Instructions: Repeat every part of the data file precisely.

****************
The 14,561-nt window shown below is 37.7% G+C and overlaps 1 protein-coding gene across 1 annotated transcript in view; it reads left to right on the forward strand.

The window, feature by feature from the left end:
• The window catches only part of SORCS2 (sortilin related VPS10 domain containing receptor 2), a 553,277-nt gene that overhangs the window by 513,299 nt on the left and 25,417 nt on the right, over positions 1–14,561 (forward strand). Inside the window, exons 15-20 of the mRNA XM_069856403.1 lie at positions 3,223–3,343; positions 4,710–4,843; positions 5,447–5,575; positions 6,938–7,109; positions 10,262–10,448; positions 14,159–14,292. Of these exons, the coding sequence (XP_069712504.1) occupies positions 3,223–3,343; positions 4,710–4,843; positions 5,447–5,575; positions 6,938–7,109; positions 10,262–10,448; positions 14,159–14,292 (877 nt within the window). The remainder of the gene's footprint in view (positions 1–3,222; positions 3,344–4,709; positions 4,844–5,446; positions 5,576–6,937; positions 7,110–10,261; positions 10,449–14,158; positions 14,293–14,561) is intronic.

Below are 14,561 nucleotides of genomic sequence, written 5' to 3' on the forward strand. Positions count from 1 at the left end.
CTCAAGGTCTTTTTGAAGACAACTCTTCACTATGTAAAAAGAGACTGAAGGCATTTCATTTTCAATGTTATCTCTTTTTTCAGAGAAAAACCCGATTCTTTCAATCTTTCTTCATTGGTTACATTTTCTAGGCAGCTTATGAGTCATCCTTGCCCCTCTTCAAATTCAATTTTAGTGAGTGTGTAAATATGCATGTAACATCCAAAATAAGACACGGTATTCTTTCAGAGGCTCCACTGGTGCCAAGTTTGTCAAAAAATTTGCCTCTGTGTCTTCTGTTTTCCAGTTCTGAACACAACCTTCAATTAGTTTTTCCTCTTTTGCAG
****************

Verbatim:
The 14,561-nt window shown below is 37.7% G+C and overlaps 1 protein-coding gene across 1 annotated transcript in view; it reads left to right on the forward strand.

The window, feature by feature from the left end:
• The window catches only part of SORCS2 (sortilin related VPS10 domain containing receptor 2), a 553,277-nt gene that overhangs the window by 513,299 nt on the left and 25,417 nt on the right, over positions 1–14,561 (forward strand). Inside the window, exons 15-20 of the mRNA XM_069856403.1 lie at positions 3,223–3,343; positions 4,710–4,843; positions 5,447–5,575; positions 6,938–7,109; positions 10,262–10,448; positions 14,159–14,292. Of these exons, the coding sequence (XP_069712504.1) occupies positions 3,223–3,343; positions 4,710–4,843; positions 5,447–5,575; positions 6,938–7,109; positions 10,262–10,448; positions 14,159–14,292 (877 nt within the window). The remainder of the gene's footprint in view (positions 1–3,222; positions 3,344–4,709; positions 4,844–5,446; positions 5,576–6,937; positions 7,110–10,261; positions 10,449–14,158; positions 14,293–14,561) is intronic.

Below are 14,561 nucleotides of genomic sequence, written 5' to 3' on the forward strand. Positions count from 1 at the left end.
CTCAAGGTCTTTTTGAAGACAACTCTTCACTATGTAAAAAGAGACTGAAGGCATTTCATTTTCAATGTTATCTCTTTTTTCAGAGAAAAACCCGATTCTTTCAATCTTTCTTCATTGGTTACATTTTCTAGGCAGCTTATGAGTCATCCTTGCCCCTCTTCAAATTCAATTTTAGTGAGTGTGTAAATATGCATGTAACATCCAAAATAAGACACGGTATTCTTTCAGAGGCTCCACTGGTGCCAAGTTTGTCAAAAAATTTGCCTCTGTGTCTTCTGTTTTCCAGTTCTGAACACAACCTTCAATTAGTTTTTCCTCTTTTGCAG